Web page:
Holes In Heaven

Seán Hillen

 

The sky has long been a subject for artists as well as probably always having been the subject of curiosity and attention. Clouds have also always been a metaphor for doubt. Perhaps that is why when artist Seán Hillen turned his attention and his lens to the clouds, what he found there and photographed, whilst beautiful, is to him still enigmatic, mystifying and slightly disturbing.

The images chosen seem to fall into a few different genres. There are some, he points out, that look strangely like glyphs of animals or characters in a lost alphabet.

Some appear in forms which echo birds and even aeroplanes, and occasionally they seem spread across the sky in a mirror-image of a sprawling airport. One recurring feature Hillen claims seems unlikely to be natural is where a filament of cloud forms a loop or a complicated zig-zagging pattern. Then there are the clouds that began his interest- “rectangular clouds” he has labelled them, and these do seem to defy in particular the rounded puffy cumulus clouds.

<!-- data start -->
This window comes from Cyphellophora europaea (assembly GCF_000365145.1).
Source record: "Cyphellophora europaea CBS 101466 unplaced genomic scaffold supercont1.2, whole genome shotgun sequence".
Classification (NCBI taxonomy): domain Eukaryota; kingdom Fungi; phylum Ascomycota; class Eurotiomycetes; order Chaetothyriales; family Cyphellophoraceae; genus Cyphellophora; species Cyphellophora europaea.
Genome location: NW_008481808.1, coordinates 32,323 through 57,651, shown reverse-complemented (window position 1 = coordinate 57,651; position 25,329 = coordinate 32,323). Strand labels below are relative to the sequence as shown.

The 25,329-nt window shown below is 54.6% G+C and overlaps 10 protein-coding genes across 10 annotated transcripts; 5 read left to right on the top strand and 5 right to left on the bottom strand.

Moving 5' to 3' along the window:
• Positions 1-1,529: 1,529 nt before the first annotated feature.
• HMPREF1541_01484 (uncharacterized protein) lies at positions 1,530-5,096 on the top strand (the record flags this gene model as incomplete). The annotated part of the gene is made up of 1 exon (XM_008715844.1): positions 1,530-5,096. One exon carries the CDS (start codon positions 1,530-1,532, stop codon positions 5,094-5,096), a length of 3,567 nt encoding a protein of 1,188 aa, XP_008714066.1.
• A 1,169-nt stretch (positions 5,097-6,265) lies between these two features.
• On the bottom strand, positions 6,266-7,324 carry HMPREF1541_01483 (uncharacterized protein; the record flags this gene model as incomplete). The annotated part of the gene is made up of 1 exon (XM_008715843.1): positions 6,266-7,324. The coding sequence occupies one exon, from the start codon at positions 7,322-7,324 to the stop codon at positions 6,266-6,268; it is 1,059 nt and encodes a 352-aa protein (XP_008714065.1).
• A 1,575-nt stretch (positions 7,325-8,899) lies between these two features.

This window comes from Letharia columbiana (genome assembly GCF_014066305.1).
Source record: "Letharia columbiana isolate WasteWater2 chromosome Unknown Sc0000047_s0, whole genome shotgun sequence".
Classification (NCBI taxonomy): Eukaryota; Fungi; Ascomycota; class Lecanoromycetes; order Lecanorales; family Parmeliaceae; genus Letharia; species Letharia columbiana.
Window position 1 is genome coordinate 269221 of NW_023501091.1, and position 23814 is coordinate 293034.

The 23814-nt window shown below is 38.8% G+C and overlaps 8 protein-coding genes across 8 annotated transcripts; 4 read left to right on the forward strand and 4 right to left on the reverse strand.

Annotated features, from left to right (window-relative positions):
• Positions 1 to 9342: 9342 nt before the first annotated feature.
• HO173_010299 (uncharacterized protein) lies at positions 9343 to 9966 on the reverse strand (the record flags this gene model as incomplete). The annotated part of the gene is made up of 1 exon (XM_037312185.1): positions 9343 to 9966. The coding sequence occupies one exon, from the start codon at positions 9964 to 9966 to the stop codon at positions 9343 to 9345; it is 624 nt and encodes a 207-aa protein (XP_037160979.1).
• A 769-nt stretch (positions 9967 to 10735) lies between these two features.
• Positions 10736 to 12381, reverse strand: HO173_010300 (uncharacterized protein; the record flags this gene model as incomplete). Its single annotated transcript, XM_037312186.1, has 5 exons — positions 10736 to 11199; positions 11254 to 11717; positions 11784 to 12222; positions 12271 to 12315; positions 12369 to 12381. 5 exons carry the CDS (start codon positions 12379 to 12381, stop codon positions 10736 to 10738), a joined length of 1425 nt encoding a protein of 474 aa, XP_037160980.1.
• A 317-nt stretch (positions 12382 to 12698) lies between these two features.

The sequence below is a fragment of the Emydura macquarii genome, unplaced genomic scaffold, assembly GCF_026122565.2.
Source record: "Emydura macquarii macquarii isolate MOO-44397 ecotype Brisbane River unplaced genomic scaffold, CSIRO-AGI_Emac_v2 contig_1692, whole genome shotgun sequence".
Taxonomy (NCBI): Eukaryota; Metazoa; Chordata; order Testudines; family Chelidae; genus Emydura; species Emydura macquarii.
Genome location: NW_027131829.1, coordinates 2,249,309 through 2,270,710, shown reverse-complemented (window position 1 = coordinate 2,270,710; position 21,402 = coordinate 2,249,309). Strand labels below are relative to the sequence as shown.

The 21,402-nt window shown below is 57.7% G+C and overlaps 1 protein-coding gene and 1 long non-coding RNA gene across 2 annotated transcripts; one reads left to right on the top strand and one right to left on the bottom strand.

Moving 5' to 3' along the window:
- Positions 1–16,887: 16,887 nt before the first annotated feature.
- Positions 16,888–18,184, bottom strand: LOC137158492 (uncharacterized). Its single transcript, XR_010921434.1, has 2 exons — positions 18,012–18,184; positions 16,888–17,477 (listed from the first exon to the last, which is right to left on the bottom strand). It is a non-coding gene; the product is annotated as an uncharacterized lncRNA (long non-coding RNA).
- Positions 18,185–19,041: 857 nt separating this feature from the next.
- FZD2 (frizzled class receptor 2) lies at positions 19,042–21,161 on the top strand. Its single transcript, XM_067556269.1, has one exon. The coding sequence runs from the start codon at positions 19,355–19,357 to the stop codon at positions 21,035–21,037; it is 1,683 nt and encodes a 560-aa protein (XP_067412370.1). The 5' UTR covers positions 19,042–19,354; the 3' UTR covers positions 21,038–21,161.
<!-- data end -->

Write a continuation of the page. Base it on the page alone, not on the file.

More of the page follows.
In some cases a distant and oblique view of a bank of cloud shows strangely sharp and right-angled cornered sections apparently taken from its underside as neatly as if with a surgeon’s knife.

Link to Seán Hillen's online gallery of approximately 400 images from Holes in Heaven:  www.rectangularclouds.com

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